I realized after moving back to small town America how often the directions we give are quite confusing to others who aren’t familiar with the area. We start out with phrases like “You know down there where the Jack’s used to be?” or “turn right down yonder passed so and so’s Grandma’s house” It makes perfect sense to those familiar with the area and of course the giver of the directions knows perfectly well where they mean. However, to the unfamiliar traveler or someone who isn’t sure who so and so’s Grandma is, it can be quite confusing.
So it is with most things in life. When you are familiar with your circumstances and know your way it is much easier to take directions. It is not so easy to understand directions on farming when you are an ex preschooler Special Ed teacher turned farmer/business person. I found myself in yet another unfamiliar situation as I observed a broken part on the tractor.
I have never known such a fragile piece of equipment as a tractor. In my observation something is always broke, or fixin’ to break at any moment. This is a complete mystery to me. I suspect a plot hatched up between tractor salesmen and tractor PART salesmen but that is another story… As we stared at the broken piece on the tractor it is described to me as a link adjustment. “Ok. Well, how do we fix that?” the process is described and the “run to town” made and the part purchased. Now for those of you who don’t live out in the country let me explain how this works. A tractor never breaks at a convenient time or in a convenient place. While you “run to town”, a trip that takes at least an hour because we are 25 minutes from ANYWHERE, the tractor remains smack dab in the middle of the driveway. Now a broken tractor is something like a beacon to other farmers in the area. It seems to call out, “come look at me being broken! Give advice on how to fix me and parts to buy!” So before getting back with the part at least 5 people had come by to make sure the problem was diagnosed properly. Each on looker gives an opinion and advice until you are utterly confused. Now as we began trying to get the old part off it becomes apparent that there is about 60 years of dirt and grime that are most likely holding the tractor together and most of that will end up on your shirt.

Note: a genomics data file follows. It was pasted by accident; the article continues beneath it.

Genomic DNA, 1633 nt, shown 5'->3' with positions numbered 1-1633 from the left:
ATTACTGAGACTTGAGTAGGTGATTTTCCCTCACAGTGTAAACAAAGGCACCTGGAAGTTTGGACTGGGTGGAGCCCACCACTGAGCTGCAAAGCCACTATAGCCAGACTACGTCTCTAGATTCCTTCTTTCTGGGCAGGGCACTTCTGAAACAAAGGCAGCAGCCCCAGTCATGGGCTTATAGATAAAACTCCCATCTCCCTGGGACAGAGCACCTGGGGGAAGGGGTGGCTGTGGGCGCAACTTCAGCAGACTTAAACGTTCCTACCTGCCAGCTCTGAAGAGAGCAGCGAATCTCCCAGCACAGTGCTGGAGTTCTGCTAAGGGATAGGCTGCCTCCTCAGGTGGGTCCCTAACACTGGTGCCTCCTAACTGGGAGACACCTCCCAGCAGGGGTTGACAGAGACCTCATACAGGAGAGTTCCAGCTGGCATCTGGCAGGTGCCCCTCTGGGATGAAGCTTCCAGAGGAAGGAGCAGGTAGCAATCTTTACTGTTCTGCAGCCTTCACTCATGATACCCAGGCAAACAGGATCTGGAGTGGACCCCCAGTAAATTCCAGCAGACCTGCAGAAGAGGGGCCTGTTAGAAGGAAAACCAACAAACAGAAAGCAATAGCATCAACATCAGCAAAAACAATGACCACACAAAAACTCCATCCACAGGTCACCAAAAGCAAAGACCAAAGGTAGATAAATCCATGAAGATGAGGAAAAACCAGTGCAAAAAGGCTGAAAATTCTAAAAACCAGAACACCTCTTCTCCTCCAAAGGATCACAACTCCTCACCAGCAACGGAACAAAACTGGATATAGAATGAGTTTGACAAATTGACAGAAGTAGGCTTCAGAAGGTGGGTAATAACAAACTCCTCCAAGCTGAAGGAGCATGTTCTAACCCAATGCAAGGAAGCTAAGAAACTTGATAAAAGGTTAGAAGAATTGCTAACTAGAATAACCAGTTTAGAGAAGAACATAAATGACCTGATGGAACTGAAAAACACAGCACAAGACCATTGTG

I will readily admit, I was mostly an observer in this process. My dad describes how to properly replace the part, my brother grunts and struggles and hands me bolts to hold. I was pretty good at that part………Eventually we get the part replaced and up and running once again. I add the instructions on how to replace a link adjustment on a tractor to my skill set and we continue on.
I am getting more comfortable with farm life as we go and the directions and instructions get less and less confusing. I suppose it’s like anything else in life. If you are in the middle of a driveway with a broke tractor in your life, fake it ‘til you make it!! Hang in there because eventually it will all make sense! Even if you have to figure out where the old Jack’s used to be before you start.